Figure 2. A list of “What Works” for planning and delivering STEM experiential learning events.

While the school system curricula have remained largely unchanged over the last 10 years, there is a need to depend on other organizations to encourage the pursuit of STEM. Past research has shown that girls are influenced by their parents and guardians, teachers, and their peers (e.g., Franz-Odendaal et al., 2020). When speaking to the participants, peer influence appears to be the main driver in their decision to participate or not, in a STEM camp.

To build on these programs in the future, we would recommend the creation of an ambassador’s program, where past participants become program ambassadors and through video and other social media content encourage their peers to participate in the program. Another program that would expand on the Girls Get WISE model would be to create a Girls Get WISE Leadership program, where past participants can get leadership training and then begin to volunteer with the programs. This helps to build confidence in the girls and would help to ensure a steady stream of ready and eager volunteers for STEM outreach programming.

The longer-term impact of these programs on the STEM workforce or student enrollment into STEM programs is unknown at this time. However, some insight can be gained from some of these unsolicited emails that were received: In the words of one of our participants “I just wanted to touch base to let you know that the camps had an impact on my academic direction. I have just begun my first year in a Bachelor of Science degree in Biology at.. I wanted to thank-you for the opportunities we had during the WISE camps to better understand the different aspects of science and its various influences. It opened my eyes to different career possibilities. I am enjoying my first month at … and wanted to reach out to let you know these wonderful camps do make a difference.”

And another email from a father of a past participant: “My two daughters did the WISE Atlantic program a few years ago. My oldest has just been accepted to … University for Biology/Medical Sciences with a scholarship. I give great credit to your program for inspiring her to study and enjoy science. Many thanks for your program and the people who work to make it possible.”

Data availability statement

The original contributions presented in the study are included in the article/supplementary material, further inquiries can be directed to the corresponding author.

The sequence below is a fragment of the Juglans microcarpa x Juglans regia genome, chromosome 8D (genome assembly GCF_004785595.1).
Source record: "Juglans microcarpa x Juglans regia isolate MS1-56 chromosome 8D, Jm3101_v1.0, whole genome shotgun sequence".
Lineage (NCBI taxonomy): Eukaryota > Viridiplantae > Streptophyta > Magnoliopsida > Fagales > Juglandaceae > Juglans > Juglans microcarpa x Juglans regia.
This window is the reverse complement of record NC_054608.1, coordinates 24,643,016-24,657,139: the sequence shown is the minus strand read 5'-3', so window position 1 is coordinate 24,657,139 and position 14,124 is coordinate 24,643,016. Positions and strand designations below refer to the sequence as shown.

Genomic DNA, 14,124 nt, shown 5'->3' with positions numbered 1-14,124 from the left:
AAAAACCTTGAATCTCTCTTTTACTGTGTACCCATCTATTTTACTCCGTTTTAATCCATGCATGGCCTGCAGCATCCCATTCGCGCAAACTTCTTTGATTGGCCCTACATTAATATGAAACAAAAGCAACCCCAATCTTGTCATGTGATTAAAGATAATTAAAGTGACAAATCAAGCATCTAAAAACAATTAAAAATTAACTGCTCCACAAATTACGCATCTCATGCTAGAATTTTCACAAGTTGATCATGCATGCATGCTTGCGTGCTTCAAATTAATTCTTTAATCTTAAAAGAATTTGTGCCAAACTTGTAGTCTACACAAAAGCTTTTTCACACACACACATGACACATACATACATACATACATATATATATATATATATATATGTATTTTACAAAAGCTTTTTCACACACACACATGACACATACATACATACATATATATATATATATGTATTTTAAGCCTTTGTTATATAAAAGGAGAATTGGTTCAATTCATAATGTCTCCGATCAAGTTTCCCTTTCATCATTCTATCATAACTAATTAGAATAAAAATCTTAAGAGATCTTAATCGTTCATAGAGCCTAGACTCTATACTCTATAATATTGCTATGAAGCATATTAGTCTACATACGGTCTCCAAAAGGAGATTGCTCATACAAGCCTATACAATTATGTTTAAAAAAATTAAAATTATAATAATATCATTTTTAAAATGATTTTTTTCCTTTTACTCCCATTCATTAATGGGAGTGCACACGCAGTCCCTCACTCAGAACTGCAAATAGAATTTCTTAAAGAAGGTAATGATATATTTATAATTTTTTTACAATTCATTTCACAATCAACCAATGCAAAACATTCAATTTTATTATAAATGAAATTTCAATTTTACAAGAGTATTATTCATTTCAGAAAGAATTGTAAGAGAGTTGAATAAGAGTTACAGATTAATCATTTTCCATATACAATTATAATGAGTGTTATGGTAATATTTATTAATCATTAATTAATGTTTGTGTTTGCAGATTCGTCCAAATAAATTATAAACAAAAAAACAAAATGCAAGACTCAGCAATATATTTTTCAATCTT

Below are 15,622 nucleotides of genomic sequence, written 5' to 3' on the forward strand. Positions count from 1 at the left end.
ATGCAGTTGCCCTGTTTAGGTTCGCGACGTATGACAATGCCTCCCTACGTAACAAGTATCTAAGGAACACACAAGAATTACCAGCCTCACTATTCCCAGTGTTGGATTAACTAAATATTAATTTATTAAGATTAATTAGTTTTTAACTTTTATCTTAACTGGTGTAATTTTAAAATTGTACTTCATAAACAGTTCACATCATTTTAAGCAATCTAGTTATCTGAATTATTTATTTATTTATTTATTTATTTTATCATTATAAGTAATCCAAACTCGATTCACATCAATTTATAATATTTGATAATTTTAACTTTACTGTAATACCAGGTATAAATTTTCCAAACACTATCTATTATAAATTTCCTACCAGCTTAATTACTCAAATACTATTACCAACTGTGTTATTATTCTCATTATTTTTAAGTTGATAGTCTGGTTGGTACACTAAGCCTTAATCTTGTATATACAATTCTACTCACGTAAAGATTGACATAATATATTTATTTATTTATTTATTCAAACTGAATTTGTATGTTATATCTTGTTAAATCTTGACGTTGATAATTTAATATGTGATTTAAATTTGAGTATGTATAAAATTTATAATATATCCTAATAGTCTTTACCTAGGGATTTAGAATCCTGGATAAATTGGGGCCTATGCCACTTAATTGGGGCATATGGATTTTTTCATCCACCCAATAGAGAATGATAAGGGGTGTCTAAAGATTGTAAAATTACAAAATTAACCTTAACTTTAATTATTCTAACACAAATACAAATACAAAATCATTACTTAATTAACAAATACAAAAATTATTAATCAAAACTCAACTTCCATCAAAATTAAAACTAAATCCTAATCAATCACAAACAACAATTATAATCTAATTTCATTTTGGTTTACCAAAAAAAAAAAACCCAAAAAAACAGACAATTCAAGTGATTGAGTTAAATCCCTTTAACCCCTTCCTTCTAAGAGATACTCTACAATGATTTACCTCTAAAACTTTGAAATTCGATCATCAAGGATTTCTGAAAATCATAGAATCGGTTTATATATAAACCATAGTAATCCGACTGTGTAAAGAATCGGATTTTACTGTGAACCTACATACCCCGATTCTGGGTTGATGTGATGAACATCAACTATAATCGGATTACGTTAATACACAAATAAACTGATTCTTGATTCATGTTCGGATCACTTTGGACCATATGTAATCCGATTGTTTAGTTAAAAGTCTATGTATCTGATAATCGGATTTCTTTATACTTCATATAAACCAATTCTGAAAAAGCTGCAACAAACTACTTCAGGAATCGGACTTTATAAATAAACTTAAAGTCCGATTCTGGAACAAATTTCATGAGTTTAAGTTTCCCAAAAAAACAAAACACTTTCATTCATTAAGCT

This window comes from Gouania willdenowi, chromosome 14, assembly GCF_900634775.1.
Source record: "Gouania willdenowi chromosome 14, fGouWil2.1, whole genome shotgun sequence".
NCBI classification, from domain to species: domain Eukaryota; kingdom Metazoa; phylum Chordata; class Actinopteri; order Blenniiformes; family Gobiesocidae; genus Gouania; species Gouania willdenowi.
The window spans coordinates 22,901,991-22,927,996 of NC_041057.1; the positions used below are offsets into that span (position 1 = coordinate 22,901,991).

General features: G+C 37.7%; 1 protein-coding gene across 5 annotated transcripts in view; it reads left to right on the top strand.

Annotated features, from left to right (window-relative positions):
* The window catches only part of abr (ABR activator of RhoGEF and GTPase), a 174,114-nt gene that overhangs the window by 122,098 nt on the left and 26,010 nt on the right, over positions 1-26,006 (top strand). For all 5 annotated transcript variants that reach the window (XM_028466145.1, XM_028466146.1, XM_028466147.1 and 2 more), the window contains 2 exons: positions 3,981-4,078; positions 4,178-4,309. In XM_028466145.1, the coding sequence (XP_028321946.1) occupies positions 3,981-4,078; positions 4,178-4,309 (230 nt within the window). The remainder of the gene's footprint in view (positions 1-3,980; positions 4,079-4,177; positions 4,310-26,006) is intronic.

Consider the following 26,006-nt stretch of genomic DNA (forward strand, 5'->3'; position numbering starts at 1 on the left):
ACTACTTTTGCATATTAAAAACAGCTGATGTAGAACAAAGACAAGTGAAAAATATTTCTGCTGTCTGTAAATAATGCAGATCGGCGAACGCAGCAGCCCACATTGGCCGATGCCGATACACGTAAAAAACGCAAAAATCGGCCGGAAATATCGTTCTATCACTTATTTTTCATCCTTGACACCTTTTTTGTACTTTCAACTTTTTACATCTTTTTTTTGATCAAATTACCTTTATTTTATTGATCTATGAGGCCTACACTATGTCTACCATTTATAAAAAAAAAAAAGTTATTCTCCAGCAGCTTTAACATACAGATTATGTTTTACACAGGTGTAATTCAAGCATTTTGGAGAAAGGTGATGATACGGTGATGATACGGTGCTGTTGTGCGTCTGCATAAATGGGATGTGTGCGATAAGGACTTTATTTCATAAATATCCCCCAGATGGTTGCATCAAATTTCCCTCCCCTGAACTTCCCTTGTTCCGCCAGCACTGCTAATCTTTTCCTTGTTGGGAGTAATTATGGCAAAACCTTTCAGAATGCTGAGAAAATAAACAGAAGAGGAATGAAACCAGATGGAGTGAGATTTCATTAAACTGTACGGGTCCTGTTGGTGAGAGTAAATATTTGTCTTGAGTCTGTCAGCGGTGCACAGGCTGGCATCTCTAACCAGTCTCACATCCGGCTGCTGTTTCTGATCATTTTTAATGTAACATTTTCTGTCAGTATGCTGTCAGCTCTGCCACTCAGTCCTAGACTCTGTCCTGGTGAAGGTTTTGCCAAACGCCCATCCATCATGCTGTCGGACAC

Author contributions

TF-O and SM designed and delivered the programming and wrote the manuscript. All authors contributed to the article and approved the submitted version.


Funding was received from the NSERC Chair for Women in Science and Engineering (Atlantic region). This program is funded by the Natural Sciences and Engineering Research Council of Canada (NSERC), Mount Saint Vincent University, Lockheed Martin Canada.


The authors would like to thank the Natural Sciences and Engineering Research Council of Canada (NSERC), Mount Saint Vincent University, Lockheed Martin Canada whose financial contributions made Girls Get WISE programming possible. We would also like to acknowledge the contributions of all the team members, partner organizations, volunteers, and role models who contributed their time and talents to making these events so successful.

Conflict of interest

The authors declare that the research was conducted in the absence of any commercial or financial relationships that could be construed as a potential conflict of interest.

Publisher’s note

All claims expressed in this article are solely those of the authors and do not necessarily represent those of their affiliated organizations, or those of the publisher, the editors and the reviewers. Any product that may be evaluated in this article, or claim that may be made by its manufacturer, is not guaranteed or endorsed by the publisher.


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Keywords: outreach, middle school, science—general, STEM program, girls, science

Citation: Franz-Odendaal TA and Marchand S (2022) Girls Get WISE—A programming model for engaging girls+ in STEM. Front. Psychol. 13:924943. doi: 10.3389/fpsyg.2022.924943

Received: 20 April 2022; Accepted: 09 August 2022;
Published: 19 December 2022.

Edited by:

Katja Upadyaya, University of Helsinki, Finland

Reviewed by:

Joseph Roche, Trinity College Dublin, Ireland
Duhita Mahatmya, The University of Iowa, United States

Copyright © 2022 Franz-Odendaal and Marchand. This is an open-access article distributed under the terms of the Creative Commons Attribution License (CC BY). The use, distribution or reproduction in other forums is permitted, provided the original author(s) and the copyright owner(s) are credited and that the original publication in this journal is cited, in accordance with accepted academic practice. No use, distribution or reproduction is permitted which does not comply with these terms.

*Correspondence: Tamara A. Franz-Odendaal,

These authors have contributed equally to this work

Disclaimer: All claims expressed in this article are solely those of the authors and do not necessarily represent those of their affiliated organizations, or those of the publisher, the editors and the reviewers. Any product that may be evaluated in this article or claim that may be made by its manufacturer is not guaranteed or endorsed by the publisher.